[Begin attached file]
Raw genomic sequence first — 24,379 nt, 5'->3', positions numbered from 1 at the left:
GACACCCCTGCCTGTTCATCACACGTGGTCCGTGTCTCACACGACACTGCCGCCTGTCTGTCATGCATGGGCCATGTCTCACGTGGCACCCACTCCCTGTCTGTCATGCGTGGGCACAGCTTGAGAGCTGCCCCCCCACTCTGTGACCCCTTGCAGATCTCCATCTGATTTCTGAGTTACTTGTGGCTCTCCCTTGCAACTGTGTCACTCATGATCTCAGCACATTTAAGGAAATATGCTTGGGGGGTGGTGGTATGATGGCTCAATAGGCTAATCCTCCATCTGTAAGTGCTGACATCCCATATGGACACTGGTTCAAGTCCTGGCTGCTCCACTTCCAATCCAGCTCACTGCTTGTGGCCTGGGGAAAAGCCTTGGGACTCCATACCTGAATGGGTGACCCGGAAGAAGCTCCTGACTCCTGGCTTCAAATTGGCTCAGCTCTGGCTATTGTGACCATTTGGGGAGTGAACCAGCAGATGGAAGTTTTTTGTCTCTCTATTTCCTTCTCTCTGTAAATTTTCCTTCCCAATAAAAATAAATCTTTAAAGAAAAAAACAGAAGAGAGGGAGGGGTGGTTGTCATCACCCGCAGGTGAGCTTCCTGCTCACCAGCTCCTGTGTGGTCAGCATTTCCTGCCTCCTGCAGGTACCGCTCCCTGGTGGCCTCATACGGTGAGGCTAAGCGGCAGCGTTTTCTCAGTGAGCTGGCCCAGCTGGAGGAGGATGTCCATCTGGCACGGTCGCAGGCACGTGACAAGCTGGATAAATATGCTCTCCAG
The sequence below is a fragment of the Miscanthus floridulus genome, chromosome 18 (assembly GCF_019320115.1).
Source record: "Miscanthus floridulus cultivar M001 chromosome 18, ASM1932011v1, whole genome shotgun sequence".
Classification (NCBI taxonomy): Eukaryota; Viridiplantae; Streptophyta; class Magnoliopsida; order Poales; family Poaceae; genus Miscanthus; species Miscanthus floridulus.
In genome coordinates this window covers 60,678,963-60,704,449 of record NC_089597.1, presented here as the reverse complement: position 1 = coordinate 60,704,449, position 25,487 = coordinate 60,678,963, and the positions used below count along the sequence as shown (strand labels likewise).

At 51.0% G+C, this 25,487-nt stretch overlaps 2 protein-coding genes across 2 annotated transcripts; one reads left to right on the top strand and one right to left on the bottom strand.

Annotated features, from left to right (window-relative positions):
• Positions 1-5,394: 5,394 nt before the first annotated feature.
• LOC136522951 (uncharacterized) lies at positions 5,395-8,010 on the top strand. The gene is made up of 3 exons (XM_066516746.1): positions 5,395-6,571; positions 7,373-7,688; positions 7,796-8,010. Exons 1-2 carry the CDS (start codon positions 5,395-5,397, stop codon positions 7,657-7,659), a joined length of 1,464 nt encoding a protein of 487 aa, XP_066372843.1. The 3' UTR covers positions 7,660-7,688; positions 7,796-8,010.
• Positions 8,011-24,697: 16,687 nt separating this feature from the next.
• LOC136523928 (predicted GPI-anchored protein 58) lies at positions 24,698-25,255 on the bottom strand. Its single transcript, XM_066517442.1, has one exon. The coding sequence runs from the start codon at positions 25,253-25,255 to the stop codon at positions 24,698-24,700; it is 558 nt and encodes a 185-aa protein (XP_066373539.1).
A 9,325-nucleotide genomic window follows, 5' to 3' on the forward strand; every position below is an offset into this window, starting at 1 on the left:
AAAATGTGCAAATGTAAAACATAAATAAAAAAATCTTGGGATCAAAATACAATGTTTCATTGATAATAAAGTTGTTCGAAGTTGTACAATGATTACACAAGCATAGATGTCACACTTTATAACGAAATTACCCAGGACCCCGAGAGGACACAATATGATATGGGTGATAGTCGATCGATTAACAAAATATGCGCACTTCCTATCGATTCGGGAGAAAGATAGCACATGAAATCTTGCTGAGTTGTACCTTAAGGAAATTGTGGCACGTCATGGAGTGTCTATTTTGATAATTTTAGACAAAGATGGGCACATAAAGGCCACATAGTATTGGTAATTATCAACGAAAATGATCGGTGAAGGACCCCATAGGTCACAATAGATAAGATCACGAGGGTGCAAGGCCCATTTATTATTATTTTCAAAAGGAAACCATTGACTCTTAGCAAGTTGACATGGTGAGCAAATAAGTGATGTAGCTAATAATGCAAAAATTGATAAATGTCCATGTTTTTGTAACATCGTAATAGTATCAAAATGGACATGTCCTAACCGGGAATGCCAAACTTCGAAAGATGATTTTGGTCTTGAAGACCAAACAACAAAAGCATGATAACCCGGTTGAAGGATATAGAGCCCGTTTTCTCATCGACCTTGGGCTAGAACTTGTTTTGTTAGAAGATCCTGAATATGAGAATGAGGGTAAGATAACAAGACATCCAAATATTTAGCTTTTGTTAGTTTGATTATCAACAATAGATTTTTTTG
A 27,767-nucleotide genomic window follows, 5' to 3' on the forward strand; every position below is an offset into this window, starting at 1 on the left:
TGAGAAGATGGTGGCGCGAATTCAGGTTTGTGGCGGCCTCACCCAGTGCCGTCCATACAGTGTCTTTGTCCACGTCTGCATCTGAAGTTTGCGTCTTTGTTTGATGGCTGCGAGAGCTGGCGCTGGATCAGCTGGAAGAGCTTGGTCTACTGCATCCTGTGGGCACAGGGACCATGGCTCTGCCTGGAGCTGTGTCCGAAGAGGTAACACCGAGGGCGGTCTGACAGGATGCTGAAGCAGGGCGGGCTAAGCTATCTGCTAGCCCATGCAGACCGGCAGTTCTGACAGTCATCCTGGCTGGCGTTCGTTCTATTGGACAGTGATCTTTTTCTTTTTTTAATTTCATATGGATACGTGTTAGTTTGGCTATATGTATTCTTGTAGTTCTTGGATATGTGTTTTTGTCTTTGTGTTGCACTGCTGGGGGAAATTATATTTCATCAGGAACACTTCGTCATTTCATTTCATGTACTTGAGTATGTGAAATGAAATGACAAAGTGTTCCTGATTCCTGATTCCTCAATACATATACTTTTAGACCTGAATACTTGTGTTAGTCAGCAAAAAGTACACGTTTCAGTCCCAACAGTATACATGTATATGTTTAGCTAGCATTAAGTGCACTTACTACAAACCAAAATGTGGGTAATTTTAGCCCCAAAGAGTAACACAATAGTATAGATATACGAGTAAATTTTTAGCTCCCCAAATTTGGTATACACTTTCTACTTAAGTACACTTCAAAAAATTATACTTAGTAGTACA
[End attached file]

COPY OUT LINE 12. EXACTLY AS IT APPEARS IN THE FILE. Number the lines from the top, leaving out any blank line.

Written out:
• LOC136523928 (predicted GPI-anchored protein 58) lies at positions 24,698-25,255 on the bottom strand. Its single transcript, XM_066517442.1, has one exon. The coding sequence runs from the start codon at positions 25,253-25,255 to the stop codon at positions 24,698-24,700; it is 558 nt and encodes a 185-aa protein (XP_066373539.1).